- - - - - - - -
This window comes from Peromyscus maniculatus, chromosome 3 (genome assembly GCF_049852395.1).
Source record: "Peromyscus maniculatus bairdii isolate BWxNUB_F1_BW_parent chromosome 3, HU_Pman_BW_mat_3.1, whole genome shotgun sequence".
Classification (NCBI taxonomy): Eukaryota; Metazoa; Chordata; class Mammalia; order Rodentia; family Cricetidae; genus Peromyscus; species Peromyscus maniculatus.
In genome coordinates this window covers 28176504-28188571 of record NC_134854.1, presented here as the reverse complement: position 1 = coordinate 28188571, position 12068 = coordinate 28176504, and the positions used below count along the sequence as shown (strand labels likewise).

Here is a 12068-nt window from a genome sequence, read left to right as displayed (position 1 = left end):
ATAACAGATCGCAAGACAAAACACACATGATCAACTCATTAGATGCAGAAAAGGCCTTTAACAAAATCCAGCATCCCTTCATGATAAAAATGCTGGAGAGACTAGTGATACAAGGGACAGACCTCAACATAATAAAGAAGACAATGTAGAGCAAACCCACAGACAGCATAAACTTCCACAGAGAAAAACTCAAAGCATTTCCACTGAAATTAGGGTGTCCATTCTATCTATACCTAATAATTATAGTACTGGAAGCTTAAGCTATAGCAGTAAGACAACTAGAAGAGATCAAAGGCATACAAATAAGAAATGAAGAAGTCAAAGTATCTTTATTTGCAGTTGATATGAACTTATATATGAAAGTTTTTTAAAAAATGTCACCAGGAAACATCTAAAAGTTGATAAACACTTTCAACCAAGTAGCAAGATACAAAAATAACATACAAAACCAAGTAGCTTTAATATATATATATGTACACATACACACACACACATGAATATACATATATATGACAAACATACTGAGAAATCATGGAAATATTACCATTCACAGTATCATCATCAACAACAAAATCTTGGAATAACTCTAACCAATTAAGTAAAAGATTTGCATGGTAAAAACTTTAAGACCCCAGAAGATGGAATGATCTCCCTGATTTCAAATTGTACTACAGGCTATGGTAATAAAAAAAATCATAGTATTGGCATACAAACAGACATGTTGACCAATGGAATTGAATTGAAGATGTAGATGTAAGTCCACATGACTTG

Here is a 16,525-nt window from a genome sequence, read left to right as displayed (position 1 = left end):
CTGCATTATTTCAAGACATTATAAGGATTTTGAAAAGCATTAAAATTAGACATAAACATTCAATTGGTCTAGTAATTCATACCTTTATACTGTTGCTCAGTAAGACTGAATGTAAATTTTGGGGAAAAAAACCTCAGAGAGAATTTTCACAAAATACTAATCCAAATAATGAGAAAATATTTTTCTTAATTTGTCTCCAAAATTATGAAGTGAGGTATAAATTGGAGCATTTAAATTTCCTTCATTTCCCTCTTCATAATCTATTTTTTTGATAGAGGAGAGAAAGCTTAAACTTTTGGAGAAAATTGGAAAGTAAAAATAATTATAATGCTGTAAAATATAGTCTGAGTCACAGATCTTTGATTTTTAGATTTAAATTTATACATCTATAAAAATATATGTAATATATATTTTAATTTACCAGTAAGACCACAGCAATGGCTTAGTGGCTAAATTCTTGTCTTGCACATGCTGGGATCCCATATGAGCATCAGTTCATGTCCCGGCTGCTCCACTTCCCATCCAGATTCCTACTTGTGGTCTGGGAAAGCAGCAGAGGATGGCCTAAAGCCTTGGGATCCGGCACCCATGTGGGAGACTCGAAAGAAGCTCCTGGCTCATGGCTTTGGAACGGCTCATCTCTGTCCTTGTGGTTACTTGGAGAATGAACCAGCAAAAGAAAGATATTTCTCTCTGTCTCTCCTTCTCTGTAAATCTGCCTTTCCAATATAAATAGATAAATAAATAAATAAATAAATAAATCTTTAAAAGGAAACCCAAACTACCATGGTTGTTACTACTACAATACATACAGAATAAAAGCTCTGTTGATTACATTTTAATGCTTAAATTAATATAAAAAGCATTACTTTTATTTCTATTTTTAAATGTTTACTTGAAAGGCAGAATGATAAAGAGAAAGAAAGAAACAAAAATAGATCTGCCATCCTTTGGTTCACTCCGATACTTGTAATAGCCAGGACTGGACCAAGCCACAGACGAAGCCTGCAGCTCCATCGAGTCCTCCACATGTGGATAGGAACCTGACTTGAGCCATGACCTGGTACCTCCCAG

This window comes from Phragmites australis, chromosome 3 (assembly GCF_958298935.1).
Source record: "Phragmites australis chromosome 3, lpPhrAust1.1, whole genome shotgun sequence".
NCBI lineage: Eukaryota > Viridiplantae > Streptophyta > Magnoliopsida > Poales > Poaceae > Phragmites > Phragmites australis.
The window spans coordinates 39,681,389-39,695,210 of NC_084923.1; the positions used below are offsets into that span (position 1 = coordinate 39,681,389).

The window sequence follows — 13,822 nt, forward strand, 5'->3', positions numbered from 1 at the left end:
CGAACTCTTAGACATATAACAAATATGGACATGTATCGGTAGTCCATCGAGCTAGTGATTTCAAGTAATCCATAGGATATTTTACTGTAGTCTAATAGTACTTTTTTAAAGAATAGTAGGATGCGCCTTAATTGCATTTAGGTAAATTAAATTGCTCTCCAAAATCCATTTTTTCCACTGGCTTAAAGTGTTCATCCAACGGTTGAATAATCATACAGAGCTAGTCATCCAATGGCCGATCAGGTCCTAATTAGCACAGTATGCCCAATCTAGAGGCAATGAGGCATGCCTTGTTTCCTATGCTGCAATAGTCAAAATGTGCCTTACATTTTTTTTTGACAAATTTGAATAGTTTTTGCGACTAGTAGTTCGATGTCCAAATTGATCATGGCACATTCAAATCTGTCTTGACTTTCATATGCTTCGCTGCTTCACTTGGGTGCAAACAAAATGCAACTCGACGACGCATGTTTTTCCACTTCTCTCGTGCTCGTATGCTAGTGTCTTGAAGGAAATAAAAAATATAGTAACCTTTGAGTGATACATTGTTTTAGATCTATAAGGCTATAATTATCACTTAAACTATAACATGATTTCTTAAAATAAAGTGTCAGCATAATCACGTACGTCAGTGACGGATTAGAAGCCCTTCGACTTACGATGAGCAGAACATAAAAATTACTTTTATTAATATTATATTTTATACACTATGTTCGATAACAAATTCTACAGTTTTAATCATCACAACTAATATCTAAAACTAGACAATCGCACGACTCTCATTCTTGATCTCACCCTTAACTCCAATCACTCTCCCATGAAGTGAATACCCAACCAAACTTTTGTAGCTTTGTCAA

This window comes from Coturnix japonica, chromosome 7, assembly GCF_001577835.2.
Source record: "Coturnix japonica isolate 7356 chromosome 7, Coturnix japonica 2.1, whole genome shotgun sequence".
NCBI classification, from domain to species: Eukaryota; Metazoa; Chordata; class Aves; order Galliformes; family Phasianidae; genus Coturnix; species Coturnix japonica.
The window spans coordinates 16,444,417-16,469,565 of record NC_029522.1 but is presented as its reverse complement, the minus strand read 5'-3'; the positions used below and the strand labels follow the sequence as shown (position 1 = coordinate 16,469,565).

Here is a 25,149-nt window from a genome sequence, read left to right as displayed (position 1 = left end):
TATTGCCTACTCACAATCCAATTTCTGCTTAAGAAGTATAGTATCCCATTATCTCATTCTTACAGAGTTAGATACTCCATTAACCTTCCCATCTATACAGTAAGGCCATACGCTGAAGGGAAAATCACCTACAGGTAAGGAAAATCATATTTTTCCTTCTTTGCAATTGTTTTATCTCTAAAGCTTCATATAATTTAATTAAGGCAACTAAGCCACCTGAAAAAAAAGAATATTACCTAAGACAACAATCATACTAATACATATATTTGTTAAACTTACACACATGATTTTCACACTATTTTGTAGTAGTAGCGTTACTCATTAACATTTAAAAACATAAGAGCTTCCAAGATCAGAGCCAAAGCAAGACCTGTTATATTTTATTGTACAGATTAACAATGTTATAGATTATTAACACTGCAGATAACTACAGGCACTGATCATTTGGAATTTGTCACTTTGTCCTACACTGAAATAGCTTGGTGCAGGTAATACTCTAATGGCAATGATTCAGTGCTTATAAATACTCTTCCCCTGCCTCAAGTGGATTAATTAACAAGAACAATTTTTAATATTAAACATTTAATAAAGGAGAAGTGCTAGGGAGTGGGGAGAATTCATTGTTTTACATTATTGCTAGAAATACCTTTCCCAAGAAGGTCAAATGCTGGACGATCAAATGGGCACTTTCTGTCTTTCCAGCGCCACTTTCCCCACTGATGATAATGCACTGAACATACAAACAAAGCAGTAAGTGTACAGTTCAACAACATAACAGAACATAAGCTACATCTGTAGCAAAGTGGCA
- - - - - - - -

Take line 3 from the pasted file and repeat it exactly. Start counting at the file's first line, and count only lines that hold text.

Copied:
Classification (NCBI taxonomy): Eukaryota; Metazoa; Chordata; class Mammalia; order Rodentia; family Cricetidae; genus Peromyscus; species Peromyscus maniculatus.